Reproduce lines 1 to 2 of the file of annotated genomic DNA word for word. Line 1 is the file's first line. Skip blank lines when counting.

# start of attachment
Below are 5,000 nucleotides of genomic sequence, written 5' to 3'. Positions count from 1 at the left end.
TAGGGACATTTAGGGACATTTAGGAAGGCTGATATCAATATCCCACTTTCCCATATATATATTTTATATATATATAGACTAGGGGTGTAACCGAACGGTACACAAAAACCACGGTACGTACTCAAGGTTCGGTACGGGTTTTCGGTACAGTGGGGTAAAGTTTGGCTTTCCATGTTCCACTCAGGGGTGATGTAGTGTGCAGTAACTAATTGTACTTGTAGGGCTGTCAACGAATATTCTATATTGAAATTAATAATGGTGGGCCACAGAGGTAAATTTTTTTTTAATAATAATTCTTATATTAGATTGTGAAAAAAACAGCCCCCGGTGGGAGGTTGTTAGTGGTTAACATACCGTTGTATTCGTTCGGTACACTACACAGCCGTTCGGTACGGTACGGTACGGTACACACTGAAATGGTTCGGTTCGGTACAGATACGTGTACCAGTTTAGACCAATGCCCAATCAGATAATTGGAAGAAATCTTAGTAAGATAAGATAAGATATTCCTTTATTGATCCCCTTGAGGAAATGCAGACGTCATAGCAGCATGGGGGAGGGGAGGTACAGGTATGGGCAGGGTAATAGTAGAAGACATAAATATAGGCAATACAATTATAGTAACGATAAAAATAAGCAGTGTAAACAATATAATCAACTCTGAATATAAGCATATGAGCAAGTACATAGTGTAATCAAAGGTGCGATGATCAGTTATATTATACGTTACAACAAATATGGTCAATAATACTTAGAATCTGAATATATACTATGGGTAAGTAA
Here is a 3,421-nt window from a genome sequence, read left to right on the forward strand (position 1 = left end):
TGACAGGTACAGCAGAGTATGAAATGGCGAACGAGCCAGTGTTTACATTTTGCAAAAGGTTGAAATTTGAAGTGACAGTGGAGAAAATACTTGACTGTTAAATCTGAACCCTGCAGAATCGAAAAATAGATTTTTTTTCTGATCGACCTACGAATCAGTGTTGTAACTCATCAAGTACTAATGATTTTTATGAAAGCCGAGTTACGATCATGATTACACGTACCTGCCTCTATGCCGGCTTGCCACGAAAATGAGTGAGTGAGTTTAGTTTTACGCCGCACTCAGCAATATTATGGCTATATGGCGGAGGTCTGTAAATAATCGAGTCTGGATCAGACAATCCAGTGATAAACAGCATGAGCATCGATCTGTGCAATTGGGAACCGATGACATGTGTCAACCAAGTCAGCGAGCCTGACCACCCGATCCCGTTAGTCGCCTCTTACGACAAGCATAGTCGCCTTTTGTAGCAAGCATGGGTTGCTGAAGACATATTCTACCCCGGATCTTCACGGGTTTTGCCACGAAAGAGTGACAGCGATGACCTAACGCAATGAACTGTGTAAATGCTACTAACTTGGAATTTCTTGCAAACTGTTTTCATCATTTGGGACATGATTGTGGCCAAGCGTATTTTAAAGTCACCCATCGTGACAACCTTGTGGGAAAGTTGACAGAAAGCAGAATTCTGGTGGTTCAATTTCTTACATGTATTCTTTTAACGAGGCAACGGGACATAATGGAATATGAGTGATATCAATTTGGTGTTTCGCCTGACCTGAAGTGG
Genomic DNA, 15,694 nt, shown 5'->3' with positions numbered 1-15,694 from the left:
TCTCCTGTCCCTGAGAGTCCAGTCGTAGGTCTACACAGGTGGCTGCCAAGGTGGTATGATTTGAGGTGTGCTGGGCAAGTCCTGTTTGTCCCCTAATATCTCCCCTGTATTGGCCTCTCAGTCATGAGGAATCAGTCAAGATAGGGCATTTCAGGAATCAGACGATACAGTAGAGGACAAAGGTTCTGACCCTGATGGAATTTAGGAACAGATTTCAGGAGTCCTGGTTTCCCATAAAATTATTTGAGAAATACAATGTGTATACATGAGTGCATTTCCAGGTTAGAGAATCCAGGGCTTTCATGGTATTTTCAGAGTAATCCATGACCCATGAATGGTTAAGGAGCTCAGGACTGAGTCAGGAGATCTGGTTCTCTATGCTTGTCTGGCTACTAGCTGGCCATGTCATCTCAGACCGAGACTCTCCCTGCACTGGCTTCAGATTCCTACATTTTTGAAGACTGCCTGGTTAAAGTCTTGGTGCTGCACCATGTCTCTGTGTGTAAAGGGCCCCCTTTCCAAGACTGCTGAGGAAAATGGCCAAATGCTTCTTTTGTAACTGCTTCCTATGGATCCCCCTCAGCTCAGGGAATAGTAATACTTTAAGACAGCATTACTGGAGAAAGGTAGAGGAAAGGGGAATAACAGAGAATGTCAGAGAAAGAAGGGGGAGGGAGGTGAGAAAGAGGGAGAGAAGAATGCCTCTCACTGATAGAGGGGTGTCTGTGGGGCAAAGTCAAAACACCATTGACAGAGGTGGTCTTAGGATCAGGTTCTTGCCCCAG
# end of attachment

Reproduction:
Below are 5,000 nucleotides of genomic sequence, written 5' to 3'. Positions count from 1 at the left end.
TAGGGACATTTAGGGACATTTAGGAAGGCTGATATCAATATCCCACTTTCCCATATATATATTTTATATATATATAGACTAGGGGTGTAACCGAACGGTACACAAAAACCACGGTACGTACTCAAGGTTCGGTACGGGTTTTCGGTACAGTGGGGTAAAGTTTGGCTTTCCATGTTCCACTCAGGGGTGATGTAGTGTGCAGTAACTAATTGTACTTGTAGGGCTGTCAACGAATATTCTATATTGAAATTAATAATGGTGGGCCACAGAGGTAAATTTTTTTTTAATAATAATTCTTATATTAGATTGTGAAAAAAACAGCCCCCGGTGGGAGGTTGTTAGTGGTTAACATACCGTTGTATTCGTTCGGTACACTACACAGCCGTTCGGTACGGTACGGTACGGTACACACTGAAATGGTTCGGTTCGGTACAGATACGTGTACCAGTTTAGACCAATGCCCAATCAGATAATTGGAAGAAATCTTAGTAAGATAAGATAAGATATTCCTTTATTGATCCCCTTGAGGAAATGCAGACGTCATAGCAGCATGGGGGAGGGGAGGTACAGGTATGGGCAGGGTAATAGTAGAAGACATAAATATAGGCAATACAATTATAGTAACGATAAAAATAAGCAGTGTAAACAATATAATCAACTCTGAATATAAGCATATGAGCAAGTACATAGTGTAATCAAAGGTGCGATGATCAGTTATATTATACGTTACAACAAATATGGTCAATAATACTTAGAATCTGAATATATACTATGGGTAAGTAA